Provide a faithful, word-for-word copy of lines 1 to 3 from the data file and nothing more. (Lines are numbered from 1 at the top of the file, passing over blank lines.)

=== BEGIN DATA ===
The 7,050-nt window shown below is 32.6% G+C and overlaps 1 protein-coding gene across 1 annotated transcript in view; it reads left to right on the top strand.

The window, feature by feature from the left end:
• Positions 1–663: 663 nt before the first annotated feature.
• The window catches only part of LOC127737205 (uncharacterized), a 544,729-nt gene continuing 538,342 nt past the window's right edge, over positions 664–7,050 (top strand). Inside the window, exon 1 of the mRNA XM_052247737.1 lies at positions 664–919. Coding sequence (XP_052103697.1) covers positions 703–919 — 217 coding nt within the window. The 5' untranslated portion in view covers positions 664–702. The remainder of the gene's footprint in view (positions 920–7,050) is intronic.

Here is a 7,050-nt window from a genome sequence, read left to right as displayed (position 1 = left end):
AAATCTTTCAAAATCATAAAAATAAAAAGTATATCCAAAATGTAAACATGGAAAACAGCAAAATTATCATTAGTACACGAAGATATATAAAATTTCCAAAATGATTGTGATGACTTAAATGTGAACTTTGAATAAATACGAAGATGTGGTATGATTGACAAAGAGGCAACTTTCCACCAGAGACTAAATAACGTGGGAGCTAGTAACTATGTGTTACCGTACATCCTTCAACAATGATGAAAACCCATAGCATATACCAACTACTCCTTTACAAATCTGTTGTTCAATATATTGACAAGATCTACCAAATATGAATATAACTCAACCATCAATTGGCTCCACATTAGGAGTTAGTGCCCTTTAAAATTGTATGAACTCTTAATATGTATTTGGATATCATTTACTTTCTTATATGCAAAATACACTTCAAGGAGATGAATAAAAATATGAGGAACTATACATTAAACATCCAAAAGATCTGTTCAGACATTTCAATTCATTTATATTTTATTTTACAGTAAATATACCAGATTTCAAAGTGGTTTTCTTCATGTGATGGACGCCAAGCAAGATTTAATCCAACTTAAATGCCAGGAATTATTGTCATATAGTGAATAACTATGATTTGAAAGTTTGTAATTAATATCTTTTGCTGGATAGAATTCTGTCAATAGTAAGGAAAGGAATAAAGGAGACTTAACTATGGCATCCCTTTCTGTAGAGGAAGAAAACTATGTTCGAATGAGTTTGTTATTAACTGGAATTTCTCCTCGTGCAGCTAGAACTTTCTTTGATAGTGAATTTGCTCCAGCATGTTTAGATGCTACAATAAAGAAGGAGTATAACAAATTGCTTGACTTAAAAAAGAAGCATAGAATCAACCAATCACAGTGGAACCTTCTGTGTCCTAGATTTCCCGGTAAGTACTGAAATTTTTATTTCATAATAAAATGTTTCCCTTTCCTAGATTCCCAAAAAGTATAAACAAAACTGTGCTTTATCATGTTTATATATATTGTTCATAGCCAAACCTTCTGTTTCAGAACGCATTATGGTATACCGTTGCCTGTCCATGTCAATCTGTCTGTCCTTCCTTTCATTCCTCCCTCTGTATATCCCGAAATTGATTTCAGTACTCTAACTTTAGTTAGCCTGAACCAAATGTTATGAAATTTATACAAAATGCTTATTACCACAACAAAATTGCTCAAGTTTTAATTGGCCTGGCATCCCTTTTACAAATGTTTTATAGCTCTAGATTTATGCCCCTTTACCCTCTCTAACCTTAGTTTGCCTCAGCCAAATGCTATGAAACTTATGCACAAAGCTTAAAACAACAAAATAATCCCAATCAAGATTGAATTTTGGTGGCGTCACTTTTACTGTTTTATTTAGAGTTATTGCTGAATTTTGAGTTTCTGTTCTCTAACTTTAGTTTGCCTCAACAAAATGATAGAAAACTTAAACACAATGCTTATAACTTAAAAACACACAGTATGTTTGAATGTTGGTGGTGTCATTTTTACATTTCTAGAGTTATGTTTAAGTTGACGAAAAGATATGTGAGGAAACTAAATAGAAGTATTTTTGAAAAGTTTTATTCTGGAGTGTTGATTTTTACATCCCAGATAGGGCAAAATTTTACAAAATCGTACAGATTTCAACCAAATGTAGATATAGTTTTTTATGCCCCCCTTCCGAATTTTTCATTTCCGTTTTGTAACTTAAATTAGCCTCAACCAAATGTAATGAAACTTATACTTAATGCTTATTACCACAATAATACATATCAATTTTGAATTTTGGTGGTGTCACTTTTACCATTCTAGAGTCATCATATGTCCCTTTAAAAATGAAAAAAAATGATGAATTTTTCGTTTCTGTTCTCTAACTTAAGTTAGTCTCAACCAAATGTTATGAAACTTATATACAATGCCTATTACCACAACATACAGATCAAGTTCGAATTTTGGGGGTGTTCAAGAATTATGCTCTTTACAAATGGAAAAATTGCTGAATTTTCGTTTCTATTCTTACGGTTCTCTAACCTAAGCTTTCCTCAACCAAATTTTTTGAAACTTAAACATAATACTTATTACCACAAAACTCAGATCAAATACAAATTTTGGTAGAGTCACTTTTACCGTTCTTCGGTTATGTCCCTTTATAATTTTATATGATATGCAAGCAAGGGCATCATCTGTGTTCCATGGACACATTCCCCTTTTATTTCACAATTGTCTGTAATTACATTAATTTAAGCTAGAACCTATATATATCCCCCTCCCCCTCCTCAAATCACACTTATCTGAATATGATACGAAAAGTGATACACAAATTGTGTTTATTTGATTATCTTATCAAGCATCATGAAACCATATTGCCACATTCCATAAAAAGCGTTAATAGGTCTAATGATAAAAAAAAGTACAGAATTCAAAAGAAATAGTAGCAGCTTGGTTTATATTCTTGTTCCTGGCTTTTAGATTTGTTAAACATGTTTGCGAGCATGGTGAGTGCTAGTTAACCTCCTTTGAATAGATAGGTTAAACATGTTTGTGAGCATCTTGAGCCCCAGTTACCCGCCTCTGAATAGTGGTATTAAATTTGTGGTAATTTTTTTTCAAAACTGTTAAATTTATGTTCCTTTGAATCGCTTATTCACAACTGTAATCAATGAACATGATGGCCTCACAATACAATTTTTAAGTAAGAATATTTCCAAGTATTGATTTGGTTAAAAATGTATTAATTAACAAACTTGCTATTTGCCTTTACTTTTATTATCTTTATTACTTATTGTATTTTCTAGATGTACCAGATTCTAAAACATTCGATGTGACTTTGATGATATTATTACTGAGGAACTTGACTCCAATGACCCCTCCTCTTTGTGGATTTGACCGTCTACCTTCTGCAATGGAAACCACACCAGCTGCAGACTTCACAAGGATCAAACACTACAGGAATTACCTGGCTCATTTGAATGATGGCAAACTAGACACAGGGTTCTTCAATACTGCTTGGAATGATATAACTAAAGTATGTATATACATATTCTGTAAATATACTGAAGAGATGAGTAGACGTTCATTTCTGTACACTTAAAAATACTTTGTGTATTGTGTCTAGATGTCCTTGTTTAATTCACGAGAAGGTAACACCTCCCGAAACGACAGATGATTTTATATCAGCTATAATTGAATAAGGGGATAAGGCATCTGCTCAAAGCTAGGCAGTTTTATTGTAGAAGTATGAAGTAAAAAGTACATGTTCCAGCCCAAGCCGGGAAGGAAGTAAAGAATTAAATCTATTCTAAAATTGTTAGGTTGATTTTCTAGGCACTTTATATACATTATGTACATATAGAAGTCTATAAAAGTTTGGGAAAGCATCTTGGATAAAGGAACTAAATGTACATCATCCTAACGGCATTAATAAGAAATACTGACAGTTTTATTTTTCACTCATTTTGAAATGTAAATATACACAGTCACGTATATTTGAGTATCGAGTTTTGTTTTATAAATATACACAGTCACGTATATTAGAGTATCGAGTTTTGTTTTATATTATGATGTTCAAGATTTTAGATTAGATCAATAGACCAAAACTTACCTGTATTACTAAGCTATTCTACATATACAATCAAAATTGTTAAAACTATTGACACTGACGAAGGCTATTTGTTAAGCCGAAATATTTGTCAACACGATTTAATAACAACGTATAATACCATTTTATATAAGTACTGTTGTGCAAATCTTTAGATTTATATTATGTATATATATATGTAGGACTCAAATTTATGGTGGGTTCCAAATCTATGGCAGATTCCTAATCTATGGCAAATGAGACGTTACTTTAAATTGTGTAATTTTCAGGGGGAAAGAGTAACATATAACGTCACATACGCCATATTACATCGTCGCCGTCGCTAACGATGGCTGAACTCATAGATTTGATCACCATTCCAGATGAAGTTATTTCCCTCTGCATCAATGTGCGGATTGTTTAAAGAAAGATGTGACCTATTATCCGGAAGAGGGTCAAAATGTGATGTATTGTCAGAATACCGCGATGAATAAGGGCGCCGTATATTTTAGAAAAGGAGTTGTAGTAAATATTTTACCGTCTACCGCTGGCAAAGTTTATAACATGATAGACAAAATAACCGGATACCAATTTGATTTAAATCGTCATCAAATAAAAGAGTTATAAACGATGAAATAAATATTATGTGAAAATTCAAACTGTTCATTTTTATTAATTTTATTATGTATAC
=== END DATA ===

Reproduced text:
The 7,050-nt window shown below is 32.6% G+C and overlaps 1 protein-coding gene across 1 annotated transcript in view; it reads left to right on the top strand.

The window, feature by feature from the left end:
• Positions 1–663: 663 nt before the first annotated feature.